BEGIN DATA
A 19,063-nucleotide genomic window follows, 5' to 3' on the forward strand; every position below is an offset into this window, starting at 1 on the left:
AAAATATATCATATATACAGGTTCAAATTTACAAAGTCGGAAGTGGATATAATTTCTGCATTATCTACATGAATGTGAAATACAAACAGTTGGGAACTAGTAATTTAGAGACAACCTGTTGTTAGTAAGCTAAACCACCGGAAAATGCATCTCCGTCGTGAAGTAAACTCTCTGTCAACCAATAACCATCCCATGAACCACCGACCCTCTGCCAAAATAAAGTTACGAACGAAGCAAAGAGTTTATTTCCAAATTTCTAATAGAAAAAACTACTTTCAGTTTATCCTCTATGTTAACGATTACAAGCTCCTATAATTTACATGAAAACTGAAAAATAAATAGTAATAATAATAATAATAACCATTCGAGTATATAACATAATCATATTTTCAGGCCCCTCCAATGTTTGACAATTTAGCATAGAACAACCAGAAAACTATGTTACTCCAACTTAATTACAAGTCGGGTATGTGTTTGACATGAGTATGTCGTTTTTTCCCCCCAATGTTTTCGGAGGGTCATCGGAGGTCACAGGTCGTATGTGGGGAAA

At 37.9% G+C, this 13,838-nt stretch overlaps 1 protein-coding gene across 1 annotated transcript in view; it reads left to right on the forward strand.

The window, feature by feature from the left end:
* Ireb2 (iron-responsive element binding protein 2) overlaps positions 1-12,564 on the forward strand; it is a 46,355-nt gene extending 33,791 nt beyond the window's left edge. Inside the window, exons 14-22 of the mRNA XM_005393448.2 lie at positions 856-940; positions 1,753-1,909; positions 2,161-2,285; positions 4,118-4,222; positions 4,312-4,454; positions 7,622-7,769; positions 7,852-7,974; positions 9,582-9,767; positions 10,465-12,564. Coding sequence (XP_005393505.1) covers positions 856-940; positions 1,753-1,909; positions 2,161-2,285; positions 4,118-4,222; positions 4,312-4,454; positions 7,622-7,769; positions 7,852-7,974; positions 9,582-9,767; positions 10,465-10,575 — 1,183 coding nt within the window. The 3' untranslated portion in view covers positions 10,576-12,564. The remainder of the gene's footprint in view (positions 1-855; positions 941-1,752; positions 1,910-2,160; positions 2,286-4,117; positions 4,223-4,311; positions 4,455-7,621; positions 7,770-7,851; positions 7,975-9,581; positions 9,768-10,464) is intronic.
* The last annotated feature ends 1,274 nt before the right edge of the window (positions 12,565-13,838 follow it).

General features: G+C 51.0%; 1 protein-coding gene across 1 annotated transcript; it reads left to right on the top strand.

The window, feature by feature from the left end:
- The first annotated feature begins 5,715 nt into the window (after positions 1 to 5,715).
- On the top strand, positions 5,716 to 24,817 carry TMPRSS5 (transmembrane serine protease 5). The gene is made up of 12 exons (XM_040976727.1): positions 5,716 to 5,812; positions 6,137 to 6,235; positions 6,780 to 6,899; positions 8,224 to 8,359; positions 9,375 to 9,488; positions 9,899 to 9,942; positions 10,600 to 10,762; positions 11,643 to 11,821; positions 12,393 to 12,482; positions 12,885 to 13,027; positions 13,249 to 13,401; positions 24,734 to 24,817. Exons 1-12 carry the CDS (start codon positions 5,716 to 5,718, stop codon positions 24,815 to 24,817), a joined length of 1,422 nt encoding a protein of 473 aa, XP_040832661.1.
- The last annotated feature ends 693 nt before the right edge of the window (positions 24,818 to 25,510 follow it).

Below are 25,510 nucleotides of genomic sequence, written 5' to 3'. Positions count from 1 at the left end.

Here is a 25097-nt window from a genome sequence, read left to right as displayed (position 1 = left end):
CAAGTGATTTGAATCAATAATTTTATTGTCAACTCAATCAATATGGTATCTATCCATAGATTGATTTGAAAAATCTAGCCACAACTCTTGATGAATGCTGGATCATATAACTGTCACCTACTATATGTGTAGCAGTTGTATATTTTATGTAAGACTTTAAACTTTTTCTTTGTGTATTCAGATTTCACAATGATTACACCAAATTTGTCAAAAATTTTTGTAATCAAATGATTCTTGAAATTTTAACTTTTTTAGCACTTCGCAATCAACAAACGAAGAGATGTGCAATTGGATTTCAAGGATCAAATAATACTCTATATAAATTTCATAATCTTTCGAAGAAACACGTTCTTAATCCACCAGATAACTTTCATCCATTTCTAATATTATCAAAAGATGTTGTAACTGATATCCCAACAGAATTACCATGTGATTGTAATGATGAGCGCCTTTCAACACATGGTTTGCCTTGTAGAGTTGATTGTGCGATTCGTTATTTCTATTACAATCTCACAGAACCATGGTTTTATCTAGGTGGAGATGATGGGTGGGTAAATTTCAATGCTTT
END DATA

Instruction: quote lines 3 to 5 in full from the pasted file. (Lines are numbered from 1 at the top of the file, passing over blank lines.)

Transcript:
At 37.9% G+C, this 13,838-nt stretch overlaps 1 protein-coding gene across 1 annotated transcript in view; it reads left to right on the forward strand.

The window, feature by feature from the left end:
* Ireb2 (iron-responsive element binding protein 2) overlaps positions 1-12,564 on the forward strand; it is a 46,355-nt gene extending 33,791 nt beyond the window's left edge. Inside the window, exons 14-22 of the mRNA XM_005393448.2 lie at positions 856-940; positions 1,753-1,909; positions 2,161-2,285; positions 4,118-4,222; positions 4,312-4,454; positions 7,622-7,769; positions 7,852-7,974; positions 9,582-9,767; positions 10,465-12,564. Coding sequence (XP_005393505.1) covers positions 856-940; positions 1,753-1,909; positions 2,161-2,285; positions 4,118-4,222; positions 4,312-4,454; positions 7,622-7,769; positions 7,852-7,974; positions 9,582-9,767; positions 10,465-10,575 — 1,183 coding nt within the window. The 3' untranslated portion in view covers positions 10,576-12,564. The remainder of the gene's footprint in view (positions 1-855; positions 941-1,752; positions 1,910-2,160; positions 2,286-4,117; positions 4,223-4,311; positions 4,455-7,621; positions 7,770-7,851; positions 7,975-9,581; positions 9,768-10,464) is intronic.